Back Chat: Why DigitasLBi's Abi Ellis is hoping for a 'wonderful renaissance of brave, simple, startling ideas'

By Katie McQuater | Magazine Editor

March 6, 2015 | 5 min read

In each issue of The Drum, we catch up with an industry figure to find out what’s pushing their buttons. This fortnight we drop in on Abi Ellis, group creative director at DigitasLBi, to discuss creativity without purpose, tax evaders and Queen Elizabeth I.

How are you and what’s keeping you busy?

I’m being kept busy building one of the most diverse and hugely talented creative departments in the universe. We had a lot of young fresh talent join us and I’m taking the diamonds in the rough and turning them into something far more beautiful, and because I’ve got this massive amount of talent all keen and up for it, we’re squirreling away on under-the-radar projects, proactive things – hacking, and failing, and trying, and sometimes winning.

What’s your biggest gripe at the moment?

I am so full of gripes all the time. I am the most cantankerous old bitch. But my biggest gripe would be how insignificant, purposeless, dull and a waste of pixels so much of the output of our industry is. I think a lot of creative directors share that thought.

I hope we’re due a wonderful renaissance of brave, simple, startling ideas with purpose.

Likewise, what are you loving?

There’s real inventiveness going on in entertainment. There’s just so much fucking amazing stuff out there. I’ve got really into Drunk History. Have you seen it? It could be so clumsy, heavy-handed and one-dimensional, but it’s just so well done. I do worry, though, because I think I’m taking a lot of that history as true fact. I’m also particularly liking pop socks with a good court heel.

What would you change if you were prime minister and/or had unlimited resources?

I would stop pointing the finger at vulnerable people and turn my beady eye on to the corporate tax evaders and get them to pay their bloody taxes. When I see that poster that’s on the Tube of the eyes peering at you, saying ‘we’re closing in on tax dodgers’, I think, ‘Really? Are you? Creeping me out on the Tube?’ So I’d be heavy handed and brutal. You wouldn’t want me as prime minister.

I’ve also recently been privileged enough to work with the Ideas Foundation, set up by Robin Wight. It’s about encouraging diversity, getting a more eclectic range of awesome people from all backgrounds, so that we have a much more multifaceted community of people being creative, rather than just a bunch of privileged middle-class prats, like me.

Which ad do you wish you had worked on?

St George, the Blackcurrant Tango ad, because it just makes me laugh. You know what, people will say it’s jingoistic, but it’s a bloody joke. You know, like Chris Morris-esque. I just think it’s so beautifully written, and then the actual execution... It’s really sublime and funny – brilliant writing.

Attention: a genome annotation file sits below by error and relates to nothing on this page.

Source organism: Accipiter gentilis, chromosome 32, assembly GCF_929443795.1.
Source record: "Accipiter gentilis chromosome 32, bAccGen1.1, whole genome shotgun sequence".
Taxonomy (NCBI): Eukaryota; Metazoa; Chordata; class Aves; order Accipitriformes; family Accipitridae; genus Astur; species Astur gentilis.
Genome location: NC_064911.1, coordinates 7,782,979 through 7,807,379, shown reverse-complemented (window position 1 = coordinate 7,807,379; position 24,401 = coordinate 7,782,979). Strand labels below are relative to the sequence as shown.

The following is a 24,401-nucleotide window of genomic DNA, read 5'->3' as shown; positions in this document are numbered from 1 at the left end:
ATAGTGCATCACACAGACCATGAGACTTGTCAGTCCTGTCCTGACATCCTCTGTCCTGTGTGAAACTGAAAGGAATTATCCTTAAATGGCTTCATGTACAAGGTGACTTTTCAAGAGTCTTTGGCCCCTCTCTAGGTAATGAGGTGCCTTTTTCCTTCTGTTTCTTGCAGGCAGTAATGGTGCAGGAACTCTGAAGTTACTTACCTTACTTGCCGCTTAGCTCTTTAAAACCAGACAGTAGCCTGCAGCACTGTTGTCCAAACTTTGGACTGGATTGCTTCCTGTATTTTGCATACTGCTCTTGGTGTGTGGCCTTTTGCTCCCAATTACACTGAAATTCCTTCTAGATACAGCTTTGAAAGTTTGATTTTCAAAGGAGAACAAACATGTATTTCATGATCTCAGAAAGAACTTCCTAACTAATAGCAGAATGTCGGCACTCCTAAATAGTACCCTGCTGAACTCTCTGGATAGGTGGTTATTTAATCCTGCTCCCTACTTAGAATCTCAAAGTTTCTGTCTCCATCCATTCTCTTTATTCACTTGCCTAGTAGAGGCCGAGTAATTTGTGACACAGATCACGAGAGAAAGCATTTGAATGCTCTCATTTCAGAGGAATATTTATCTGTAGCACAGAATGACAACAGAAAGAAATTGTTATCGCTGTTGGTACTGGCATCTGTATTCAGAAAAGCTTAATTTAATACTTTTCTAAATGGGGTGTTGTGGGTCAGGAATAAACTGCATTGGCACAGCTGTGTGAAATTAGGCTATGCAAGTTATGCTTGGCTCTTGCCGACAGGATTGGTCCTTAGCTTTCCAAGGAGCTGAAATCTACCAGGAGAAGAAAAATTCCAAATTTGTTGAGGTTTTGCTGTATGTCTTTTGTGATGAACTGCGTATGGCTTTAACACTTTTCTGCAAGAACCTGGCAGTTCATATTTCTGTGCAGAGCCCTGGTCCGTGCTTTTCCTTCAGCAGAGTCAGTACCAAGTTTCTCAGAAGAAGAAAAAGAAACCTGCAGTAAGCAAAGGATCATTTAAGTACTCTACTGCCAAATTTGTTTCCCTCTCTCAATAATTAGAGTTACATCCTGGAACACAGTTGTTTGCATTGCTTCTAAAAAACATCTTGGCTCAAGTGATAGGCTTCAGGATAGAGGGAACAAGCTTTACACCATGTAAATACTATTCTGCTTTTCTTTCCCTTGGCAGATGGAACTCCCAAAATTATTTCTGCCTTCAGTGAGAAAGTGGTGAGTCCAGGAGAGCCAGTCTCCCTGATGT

Who is your biggest hero in advertising?

I’ve had Paul Arden’s books on my desk for yonks and I still dip in and out of them. His words of advice are so straightforward, pithy and brilliant, and time hasn’t dulled them at all. I don’t normally like motivational books, but it’s just so clear and simple. He was brilliant, and his words should be heeded by more, more often.

Outside of the industry, who inspires you?

This is going to sound even more jingoistic, but Queen Elizabeth I. When I’m in a tricky situation I imagine I’m at Tilbury on that white horse, doing that speech. I often think, ‘What would Queen Elizabeth I do?’ Obviously, it would probably be assassinating people, but I think she’s hard as nails and brilliant. She’s my kind of bird. This makes me sound like I want to fight people all the time. You can take the girl out of Weymouth…

Where else do you find inspiration?

In people. I’m ridiculously nosy. When I go out for dinner my husband makes me face away from everyone, not the people we’re eating with, the rest, because I will listen to everyone else’s conversation. Friends, family, strangers, old ladies at the supermarket. I find people most inspiring; their stories, and what they know and share.

And finally, your last word on the industry?

Back to simple. I think we can make things very complex and throw shitloads of science into everything and create these ecosystems, and in the end, we are diffusing our thinking. I think we’ll go back to brilliant, simple ideas that connect with more and more human beings. I hope so, anyway.

This feature was first published in the 4 March issue of The Drum.

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